When a child from Lorelanges (Hout-Lower) takes over the head of the southern team of the Marseille Fire Brigade

As far as he can remember, Ian made a wish to join the firefighters very soon. A dream came true with his commitment to the Marine Firefighters Battalion of Marseille (BMPM). This Monday, June 13th, the child in Laurelnge raised the colors of the small town Hout-Lower. During a formal ceremony, Lieutenant Commander Ian was actually installed near the head of the BMPM’s southern group. At 42, he now operates eight fire and rescue centers (CIS), bringing together just over 650 professional military firefighters.

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A profession born in Lorland

It seems a long way off when, at Lorelanz, he observed the vehicles of volunteer firefighters with the intention of consolidating the team. “When I was old enough to do it, it was no longer possible, because Kendra joined Arvant,” he explained. But the attraction does not leave him behind. While in college and high school in Brewery, the desire to pass the officer competition increased. At that time he was undergoing first aid training. After graduation, he began studying fire safety (DUT in environmental health and safety at Poitiers, an internship at Sdis 63, a civil security license in Montpellier, and a master’s in industrial risk between Montpellier and Alice Mines Schools 2).

When you are young and want to do this, you know very well that it is best to join BMPM. Rare are those who take shifts without going out.

And if, at first glance, the connection between Auvergne and the National Navy volcano does not seem immediate, it quickly overwhelms him. “I chose marine firefighters because I had a positive outlook on them, former study colleagues who joined the battalion, but also mentioned that I was interested in the military side ৷ and for the territories and missions that are attached, especially the fight against forest fires.”

Specialized in prevention

He won the competition in 2007, then joined the Naval School for 8 months, to learn the basics and the naval officer profession from offshore in the Germinal Frigate. The immersion in CIS came in 2008, with the first position as assistant to the head of the center in Louvain. In 2011, he joined the staff of Marine Firefighters until 2016. A period where he worked specifically towards resistance while providing operational guards as a group leader or column leader.Image MN / BMPM / A.Groye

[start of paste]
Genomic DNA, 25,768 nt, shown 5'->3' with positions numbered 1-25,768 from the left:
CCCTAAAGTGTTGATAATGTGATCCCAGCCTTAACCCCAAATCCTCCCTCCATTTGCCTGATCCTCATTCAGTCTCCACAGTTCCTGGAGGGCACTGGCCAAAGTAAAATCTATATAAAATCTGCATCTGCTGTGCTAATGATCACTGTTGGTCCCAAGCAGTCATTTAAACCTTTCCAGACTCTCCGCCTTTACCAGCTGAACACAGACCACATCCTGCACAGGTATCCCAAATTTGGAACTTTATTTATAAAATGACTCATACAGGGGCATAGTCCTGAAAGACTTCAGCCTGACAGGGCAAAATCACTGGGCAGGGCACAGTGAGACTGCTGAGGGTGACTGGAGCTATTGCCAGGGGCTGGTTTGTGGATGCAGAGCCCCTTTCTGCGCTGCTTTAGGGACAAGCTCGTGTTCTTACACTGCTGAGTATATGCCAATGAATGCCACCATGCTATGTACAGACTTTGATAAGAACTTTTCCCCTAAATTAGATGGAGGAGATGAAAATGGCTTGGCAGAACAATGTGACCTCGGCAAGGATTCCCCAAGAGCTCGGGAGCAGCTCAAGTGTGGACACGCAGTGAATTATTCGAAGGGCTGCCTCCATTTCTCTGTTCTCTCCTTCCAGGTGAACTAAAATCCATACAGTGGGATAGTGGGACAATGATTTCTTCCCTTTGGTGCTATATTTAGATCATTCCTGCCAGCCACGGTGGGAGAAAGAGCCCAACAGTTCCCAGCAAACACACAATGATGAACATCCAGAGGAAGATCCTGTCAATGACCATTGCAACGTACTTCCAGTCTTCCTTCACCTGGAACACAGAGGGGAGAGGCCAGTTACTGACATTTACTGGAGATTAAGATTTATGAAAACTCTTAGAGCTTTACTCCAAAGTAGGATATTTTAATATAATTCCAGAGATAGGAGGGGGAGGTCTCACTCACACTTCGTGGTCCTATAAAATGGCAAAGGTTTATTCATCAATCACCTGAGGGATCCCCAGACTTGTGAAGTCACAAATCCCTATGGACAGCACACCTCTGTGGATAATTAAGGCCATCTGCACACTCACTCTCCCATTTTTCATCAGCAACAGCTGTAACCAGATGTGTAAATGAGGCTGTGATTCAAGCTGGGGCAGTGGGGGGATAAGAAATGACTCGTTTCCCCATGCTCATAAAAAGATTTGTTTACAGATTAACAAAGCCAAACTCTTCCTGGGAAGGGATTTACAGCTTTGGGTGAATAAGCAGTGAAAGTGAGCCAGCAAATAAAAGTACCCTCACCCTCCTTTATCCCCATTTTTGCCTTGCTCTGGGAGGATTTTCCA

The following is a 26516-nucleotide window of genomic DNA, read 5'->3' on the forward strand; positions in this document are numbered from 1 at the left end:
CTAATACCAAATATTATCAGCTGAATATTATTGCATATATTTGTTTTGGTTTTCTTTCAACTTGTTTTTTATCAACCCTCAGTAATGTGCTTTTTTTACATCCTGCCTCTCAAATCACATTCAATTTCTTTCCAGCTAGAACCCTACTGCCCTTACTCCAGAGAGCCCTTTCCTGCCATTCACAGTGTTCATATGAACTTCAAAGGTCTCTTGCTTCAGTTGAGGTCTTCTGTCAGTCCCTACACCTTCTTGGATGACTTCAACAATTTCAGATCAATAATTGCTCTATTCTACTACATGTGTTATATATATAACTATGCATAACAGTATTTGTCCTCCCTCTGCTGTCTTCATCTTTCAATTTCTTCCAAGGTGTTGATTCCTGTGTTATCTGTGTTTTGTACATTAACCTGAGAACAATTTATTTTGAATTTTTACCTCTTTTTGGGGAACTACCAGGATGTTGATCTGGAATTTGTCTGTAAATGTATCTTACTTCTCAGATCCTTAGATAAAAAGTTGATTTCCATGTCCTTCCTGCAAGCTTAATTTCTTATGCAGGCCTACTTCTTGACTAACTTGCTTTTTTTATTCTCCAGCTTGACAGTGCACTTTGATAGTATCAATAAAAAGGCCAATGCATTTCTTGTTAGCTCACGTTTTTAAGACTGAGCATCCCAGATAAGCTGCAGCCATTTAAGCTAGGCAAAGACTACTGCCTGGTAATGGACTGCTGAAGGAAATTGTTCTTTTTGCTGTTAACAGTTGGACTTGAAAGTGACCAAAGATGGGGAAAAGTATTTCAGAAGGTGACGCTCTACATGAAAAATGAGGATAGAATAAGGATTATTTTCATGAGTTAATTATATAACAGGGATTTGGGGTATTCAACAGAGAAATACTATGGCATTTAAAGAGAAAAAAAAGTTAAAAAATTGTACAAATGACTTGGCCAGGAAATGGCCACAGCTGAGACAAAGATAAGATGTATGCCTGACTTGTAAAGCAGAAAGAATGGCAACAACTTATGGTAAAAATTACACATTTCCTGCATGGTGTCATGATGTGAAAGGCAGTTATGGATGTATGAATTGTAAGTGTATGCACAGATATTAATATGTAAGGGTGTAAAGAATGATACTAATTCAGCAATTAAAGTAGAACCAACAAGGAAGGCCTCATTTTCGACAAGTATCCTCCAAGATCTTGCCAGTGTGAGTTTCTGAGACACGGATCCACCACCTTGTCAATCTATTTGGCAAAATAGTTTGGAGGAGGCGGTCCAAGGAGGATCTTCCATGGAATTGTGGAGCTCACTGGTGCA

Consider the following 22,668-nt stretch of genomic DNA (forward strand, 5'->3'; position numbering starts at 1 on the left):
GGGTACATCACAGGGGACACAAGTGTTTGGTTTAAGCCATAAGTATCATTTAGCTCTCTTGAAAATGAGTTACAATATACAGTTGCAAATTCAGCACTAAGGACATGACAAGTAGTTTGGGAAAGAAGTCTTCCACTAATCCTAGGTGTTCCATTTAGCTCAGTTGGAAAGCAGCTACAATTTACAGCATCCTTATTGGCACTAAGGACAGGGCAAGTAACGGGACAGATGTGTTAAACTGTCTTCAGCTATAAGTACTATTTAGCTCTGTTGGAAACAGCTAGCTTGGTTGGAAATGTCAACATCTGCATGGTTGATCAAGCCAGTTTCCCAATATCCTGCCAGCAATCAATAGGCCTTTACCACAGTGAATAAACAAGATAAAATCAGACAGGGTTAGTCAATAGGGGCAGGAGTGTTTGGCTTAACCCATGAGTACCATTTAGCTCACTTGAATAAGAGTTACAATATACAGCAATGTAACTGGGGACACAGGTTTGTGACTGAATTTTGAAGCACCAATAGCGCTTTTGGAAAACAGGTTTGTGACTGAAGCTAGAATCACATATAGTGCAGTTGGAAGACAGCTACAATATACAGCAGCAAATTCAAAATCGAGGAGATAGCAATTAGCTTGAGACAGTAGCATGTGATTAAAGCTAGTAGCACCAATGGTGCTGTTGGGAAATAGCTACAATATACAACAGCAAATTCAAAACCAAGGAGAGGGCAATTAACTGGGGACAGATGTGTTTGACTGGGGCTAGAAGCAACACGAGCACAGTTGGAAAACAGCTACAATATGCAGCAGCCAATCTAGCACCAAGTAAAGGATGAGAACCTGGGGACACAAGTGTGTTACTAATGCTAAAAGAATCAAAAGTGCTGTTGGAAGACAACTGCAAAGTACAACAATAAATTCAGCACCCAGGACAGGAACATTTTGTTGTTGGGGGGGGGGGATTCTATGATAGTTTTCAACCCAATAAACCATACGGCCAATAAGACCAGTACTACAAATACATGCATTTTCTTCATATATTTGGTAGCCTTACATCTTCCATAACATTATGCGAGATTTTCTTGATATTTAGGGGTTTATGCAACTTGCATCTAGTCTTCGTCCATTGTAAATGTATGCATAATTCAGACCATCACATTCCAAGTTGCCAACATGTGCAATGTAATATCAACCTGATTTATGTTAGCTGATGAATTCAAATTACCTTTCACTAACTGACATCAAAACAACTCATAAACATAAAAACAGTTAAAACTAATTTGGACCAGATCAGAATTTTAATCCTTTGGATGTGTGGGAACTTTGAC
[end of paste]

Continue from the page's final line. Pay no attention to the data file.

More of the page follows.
“We have two missions. The first is in support of operations, people, property and the environment. The second is resistance within the Security Committee; We work with builders, project leaders. I was a reporter at the Security Commission with the specialty of resistance. In particular, he participated in the renovation of the Stade Velodrome and worked on the tunnels of the Marseille bypass. Resistance has led him to work at big events, concerts or even Euro matches.

Charles-de-Galle two years

An officer specializing in technical hazards and a water bomber helicopter officer, he is also a trainer in research into the causes and conditions of fires. “It simply came to our notice then. Finding out how the fire has behaved, finding out the causes, advancing the units … ”Head of CIS in Canberra from 2016 to 2018, he returned to the Resistance Division before a new naval operation. “In 2020, I left the battalion to head Charles-de-Gaul Aircraft Safety Services. In order to understand the extent to which Marines firefighters have the task of preventing and protecting Marine firefighters, Lieutenant Commander Ian explained: “At most, 1,750 people are on board. When it comes to firefighting risk, that means an airport, a nuclear power plant, an ammunition depot in the same building যখন the maritime side is great when you get on an aircraft carrier. But I was very happy to return to the battalion. A

Identify everything when you are a firefighter. Especially forest fires, which are very impressive, also very dangerous. You always have to be bright for fatigue and warmth.

Upon his return, he passed new qualifications, for example, in the forest fires, to be the site manager, the highest level of operational command. “I can’t go a year without training in anything,” he said enthusiastically. Now head of Marseille’s southern team, he is struggling to make choices when asked what he has identified the most. “Everything marks when you are a firefighter. Especially forest fires, which are very impressive, also very dangerous. You always have to be bright for fatigue and warmth. A

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Although he was the first to join the French Navy to become a firefighter, Captain Ian Fighter discovered a rich universe of many professions, from pilot to cooking. And he added: “When you are young and want to do this, you know very well that the best thing is to join BMPM. Rare are those who take shifts without going out. A

Pierre Haybard

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